Honor Veterans By Fighting For Peace

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On occasion, well-intentioned folks thank me for my service. I served in the U.S. Marine Corps from February 1965 through December 1968, so most of these folks thanking me are younger. I appreciate their good intentions, but would like them to know how veterans are really doing. About 4.9 million veterans have service-connected disabilities. These range from post-traumatic stress disorder (PTSD) to missing limbs, Agent Orange diseases, hearing loss, back pain and spinal injuries, paralysis and traumatic brain injury. The list continues.

Twenty veterans commit suicide everyday. This is likely a low estimate, according to the Veterans Administration.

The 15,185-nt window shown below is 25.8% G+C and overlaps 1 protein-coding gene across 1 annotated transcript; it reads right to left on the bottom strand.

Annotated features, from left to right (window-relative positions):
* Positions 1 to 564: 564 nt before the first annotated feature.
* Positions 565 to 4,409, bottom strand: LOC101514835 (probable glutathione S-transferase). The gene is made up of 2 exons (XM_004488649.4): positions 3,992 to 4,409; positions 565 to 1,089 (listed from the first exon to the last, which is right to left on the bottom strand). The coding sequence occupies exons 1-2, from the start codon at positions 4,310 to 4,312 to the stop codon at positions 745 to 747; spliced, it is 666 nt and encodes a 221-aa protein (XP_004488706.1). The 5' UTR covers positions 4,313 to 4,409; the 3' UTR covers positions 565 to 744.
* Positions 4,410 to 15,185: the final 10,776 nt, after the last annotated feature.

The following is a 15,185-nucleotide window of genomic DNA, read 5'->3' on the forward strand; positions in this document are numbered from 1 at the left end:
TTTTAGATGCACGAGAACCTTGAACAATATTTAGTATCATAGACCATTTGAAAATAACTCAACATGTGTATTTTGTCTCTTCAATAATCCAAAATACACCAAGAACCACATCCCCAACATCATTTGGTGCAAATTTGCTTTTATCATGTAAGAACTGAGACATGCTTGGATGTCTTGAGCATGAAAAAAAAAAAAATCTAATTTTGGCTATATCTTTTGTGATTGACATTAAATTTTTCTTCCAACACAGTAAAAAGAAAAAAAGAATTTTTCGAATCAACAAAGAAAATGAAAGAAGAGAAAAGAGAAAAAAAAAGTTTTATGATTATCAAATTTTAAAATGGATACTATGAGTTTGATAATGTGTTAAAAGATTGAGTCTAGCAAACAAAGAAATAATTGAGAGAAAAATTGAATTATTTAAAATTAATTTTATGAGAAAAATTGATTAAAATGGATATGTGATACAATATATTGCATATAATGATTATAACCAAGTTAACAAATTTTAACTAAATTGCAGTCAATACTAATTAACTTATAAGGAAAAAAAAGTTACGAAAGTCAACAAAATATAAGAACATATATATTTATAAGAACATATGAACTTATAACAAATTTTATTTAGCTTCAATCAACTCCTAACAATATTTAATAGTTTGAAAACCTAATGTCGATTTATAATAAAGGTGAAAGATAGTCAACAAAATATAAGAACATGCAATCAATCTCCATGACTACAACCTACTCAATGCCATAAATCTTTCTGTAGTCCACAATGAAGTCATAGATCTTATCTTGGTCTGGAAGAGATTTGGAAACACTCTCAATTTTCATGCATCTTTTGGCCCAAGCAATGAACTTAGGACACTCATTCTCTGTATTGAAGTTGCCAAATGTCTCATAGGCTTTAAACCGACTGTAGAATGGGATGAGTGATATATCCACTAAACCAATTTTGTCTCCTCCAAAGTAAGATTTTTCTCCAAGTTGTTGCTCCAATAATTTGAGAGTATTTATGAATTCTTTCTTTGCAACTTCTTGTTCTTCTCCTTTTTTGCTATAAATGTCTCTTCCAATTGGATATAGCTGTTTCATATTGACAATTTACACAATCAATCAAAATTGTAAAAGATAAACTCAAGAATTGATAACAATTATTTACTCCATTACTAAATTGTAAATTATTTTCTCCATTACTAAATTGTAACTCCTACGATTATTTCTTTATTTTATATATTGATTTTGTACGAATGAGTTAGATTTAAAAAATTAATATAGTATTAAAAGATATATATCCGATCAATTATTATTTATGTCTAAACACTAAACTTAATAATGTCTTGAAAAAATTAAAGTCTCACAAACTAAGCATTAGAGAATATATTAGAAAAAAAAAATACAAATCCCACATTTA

Homelessness is experienced by many veterans, and the fastest-growing number of homeless veterans are now female. About 1.5 million veterans live below the official U.S. poverty line. Unemployment is also a common experience for veterans, too. So while recruiters often lead you to believe this is a path for upward mobility, it is also a path for downward mobility and death.

Sadly, like myself, you are likely to find out the government has lied to you about the causes of and the reasons for your generation’s war. Lying seems to be about the only thing our government is successful at these days.

If you want to thank me for my service, do some research before you rush to judgment and join the military to defend our nation. If you truly want to thank me for my service, work for peace. Begin now. War isn’t peace, and the life you save will likely be your own.

John Amidon

published as a “Letter To The Editor” in the Daily Gazette, June 14, 2018

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